Current account fraud fell by 25% in 2012, according to the global information services company Experian.
In the first quarter of the year, 19 in every 10,000 applications for a current account had a 'criminal element'. But by the final quarter of the year, 15 in every 10,000 enquiries had an element of fraud, representing a drop of more than 25%.
Lying on current account applications
Most of the people (71%) who attempted current account fraud in 2012 lied on their applications. Often people try to hide adverse credit history when they open a current account or apply for an overdraft. This is called 'first party' fraud.
'Third party' fraud made up the remaining 29% of attempts at current account fraud. This is where someone tries to open an account to access credit products or for money laundering.
More people lying on applications overall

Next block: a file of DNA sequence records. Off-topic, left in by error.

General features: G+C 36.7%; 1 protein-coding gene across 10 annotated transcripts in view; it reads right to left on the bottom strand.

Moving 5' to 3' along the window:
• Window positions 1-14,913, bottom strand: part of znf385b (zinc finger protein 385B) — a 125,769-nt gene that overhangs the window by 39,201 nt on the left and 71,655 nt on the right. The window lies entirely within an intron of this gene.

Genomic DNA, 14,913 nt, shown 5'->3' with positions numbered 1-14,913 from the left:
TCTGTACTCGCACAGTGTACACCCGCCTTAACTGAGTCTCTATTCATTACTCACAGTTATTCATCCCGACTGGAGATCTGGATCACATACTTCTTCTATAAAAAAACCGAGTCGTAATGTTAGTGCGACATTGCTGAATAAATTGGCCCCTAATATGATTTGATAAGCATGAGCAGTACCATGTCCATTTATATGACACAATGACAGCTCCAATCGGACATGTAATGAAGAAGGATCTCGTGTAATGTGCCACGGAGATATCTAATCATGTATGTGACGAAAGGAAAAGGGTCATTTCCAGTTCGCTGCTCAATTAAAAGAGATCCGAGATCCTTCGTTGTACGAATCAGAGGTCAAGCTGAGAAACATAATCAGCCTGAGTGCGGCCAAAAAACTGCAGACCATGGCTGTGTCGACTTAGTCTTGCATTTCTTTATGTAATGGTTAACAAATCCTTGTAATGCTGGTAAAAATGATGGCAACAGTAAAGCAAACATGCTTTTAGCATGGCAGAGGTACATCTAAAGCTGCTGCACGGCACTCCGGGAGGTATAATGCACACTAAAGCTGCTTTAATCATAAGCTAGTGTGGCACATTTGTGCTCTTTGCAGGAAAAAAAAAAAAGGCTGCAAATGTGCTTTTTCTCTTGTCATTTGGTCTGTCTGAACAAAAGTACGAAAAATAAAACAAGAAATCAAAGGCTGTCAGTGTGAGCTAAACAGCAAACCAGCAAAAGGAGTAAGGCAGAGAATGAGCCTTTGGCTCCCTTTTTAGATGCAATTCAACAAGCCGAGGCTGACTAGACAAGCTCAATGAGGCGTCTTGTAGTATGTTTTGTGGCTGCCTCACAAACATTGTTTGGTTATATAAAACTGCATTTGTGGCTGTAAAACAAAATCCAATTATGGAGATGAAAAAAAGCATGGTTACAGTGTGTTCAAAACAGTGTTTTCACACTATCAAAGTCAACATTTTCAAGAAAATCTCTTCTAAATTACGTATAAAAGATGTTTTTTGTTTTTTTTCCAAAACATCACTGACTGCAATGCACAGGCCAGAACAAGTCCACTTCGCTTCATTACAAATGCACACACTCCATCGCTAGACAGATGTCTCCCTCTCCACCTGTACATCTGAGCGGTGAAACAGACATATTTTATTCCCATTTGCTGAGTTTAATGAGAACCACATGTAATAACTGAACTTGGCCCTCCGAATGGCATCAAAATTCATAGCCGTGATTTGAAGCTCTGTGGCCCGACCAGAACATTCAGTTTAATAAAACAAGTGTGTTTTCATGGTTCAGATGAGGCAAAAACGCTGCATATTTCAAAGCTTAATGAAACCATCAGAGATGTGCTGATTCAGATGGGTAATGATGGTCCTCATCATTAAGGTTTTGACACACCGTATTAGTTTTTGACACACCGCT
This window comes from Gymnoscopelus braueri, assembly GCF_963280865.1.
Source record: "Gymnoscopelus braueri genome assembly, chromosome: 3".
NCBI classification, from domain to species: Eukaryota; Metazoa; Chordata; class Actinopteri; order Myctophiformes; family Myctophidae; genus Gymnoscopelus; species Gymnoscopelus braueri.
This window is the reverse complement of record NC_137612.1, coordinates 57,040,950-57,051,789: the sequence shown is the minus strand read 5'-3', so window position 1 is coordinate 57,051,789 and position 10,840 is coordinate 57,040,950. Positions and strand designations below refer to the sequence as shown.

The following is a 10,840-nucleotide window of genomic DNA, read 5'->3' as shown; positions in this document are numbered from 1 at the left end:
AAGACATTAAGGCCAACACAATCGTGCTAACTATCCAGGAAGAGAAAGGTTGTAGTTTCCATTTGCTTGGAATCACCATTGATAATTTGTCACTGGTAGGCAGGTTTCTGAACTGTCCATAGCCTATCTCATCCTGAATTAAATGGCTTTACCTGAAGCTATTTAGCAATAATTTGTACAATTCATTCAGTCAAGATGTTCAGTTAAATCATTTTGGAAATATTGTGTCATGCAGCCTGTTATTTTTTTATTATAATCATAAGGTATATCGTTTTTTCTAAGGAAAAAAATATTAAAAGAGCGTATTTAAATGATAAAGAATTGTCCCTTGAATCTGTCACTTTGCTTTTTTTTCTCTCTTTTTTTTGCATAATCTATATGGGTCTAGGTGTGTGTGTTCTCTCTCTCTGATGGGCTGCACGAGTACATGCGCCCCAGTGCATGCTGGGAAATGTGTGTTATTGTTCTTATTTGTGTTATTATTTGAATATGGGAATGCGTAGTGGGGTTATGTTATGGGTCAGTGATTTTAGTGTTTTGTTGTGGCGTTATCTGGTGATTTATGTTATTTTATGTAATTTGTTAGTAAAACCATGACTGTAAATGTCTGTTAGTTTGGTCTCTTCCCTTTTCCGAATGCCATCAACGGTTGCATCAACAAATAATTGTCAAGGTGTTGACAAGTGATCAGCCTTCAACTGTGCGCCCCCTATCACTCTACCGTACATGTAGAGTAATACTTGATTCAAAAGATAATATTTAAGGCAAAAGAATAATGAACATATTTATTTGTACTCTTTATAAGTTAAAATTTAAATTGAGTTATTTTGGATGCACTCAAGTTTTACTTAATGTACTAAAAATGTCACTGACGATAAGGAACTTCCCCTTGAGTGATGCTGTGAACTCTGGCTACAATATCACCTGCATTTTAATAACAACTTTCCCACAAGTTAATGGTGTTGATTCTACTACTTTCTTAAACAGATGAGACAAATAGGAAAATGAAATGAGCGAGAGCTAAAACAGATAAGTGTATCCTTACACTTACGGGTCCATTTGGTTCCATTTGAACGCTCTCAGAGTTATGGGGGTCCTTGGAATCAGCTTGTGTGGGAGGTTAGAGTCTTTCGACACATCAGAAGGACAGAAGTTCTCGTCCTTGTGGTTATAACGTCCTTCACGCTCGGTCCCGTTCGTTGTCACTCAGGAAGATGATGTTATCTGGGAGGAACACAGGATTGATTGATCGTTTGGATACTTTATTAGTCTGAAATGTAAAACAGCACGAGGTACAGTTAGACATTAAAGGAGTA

Overall, fraud at the point of application for mortgages, credit cards and savings, grew between 2011 and 2012. The biggest rise is fraud was among applications for mortgages. This kind of fraud grew for the sixth year in a row, and shot up 9% between 2011 and 2012, possibly reflecting how much harder it has become to obtain a mortgage in recent years.
Experian's Nick Mothershaw comments: "A decline in current account fraud is a positive step for the financial services industry as current account fraud is often the first step for fraudsters who later plan mortgage, loan or credit card deception. It is also important to highlight that the drop is very much the result of better systems and vigilance by financial services providers."
Ian Williams of thinkmoney commented: "We have systems in place to help detect and prevent fraud. As well as making sure that only legitimate customers are able to open and operate a thinkmoney account we also work hard to protect our customers from becoming victims of fraud."